The Guest (Sonnim), Hwang Sok-yong’s 2001 novel, offers a sustained meditation on conditions of possibility for inter-Korean reconciliation. Featuring memories of what happened in Sinchon, a North Korean town where an estimated thirty-five thousand civilians were killed during the early months of the Korean War, the novel explores the relationship between official and unofficial narratives of the Korean War, and between different versions of official histories that have sustained the nationalist logics of Korean division. The novel also moves beyond representation to a performance of reconciliation by turning the narrative into a ritual space in a reinvigorated implementation of Korean funerary tradition.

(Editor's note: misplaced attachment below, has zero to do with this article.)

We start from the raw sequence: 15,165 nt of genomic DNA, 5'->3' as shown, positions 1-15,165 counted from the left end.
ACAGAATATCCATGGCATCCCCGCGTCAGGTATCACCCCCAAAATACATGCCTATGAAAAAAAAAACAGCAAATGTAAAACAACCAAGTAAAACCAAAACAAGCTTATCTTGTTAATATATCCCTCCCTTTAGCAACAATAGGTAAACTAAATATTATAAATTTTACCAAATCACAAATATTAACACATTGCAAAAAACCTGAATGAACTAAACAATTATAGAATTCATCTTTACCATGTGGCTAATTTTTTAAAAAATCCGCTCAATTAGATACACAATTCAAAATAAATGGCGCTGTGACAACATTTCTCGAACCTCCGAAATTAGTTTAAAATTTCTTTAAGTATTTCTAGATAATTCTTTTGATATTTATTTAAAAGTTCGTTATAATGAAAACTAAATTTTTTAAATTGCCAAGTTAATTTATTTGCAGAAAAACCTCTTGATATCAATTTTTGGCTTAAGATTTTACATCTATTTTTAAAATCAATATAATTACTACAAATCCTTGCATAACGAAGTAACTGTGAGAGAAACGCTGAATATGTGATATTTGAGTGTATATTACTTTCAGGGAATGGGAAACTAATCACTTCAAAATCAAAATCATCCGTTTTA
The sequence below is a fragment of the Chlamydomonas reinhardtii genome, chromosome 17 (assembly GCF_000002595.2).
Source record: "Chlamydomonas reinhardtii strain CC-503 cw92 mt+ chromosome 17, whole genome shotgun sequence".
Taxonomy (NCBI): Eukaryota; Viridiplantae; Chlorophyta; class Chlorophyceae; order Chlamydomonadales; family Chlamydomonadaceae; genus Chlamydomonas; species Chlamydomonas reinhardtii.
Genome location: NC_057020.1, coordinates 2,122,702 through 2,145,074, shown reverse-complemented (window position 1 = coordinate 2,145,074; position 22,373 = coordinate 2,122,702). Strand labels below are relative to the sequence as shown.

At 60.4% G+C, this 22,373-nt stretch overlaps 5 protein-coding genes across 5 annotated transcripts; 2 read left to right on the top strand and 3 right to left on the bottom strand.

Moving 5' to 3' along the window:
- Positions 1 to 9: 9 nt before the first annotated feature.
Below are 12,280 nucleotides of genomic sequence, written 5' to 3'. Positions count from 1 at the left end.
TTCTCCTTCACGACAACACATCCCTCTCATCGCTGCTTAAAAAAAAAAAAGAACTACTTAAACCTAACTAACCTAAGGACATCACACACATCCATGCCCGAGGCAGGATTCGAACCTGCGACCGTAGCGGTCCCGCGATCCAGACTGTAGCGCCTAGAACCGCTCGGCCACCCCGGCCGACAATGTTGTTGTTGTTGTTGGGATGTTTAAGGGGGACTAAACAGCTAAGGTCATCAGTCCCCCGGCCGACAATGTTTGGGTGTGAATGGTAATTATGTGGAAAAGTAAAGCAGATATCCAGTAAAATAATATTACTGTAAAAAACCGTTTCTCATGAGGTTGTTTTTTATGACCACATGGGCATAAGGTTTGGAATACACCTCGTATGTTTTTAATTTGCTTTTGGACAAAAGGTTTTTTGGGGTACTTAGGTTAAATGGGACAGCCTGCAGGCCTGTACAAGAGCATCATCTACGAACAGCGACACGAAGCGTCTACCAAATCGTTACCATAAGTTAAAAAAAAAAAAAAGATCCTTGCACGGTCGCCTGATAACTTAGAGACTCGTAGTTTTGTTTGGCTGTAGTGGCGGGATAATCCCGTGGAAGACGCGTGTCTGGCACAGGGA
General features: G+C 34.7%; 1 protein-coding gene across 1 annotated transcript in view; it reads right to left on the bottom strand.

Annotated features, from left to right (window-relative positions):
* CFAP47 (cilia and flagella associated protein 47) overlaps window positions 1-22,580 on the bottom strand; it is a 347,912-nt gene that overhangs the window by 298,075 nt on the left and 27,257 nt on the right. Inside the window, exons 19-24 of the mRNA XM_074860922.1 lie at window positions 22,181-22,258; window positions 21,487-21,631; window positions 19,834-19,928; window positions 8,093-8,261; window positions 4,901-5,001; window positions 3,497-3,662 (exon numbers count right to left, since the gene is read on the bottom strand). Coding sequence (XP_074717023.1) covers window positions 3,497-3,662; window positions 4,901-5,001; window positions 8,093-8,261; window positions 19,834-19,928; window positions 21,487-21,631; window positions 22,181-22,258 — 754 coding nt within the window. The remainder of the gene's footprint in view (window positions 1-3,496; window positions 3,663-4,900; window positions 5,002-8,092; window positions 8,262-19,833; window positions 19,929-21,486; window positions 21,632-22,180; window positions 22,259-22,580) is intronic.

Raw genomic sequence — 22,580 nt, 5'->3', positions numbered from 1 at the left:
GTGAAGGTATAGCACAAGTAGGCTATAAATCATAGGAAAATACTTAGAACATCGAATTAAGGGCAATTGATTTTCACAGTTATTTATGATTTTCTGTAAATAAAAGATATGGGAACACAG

In the process, The Guest both couples and decouples truth and reconciliation. While seeking validity for its version of the Sinchon massacre by offering up its fictional narrative as a truthful revision of official histories, The Guest incessantly undermines the empirical ground for its version of history. What opens up as a result is the gap between cognition and affect, law and lawfulness; reconciliation emerges not as the natural consequence of establishing truth but as an agonizing attempt to close the gap between truth and justice. Where truth may actually hinder the cause of reconciliation, what is the price of arriving at truth without reconciliation, and of implementing reconciliation without truth? Situating The Guest in the context of Hwang Sok-yong’s own commentary, this essay examines the relevance of these questions for contemporary Korea.
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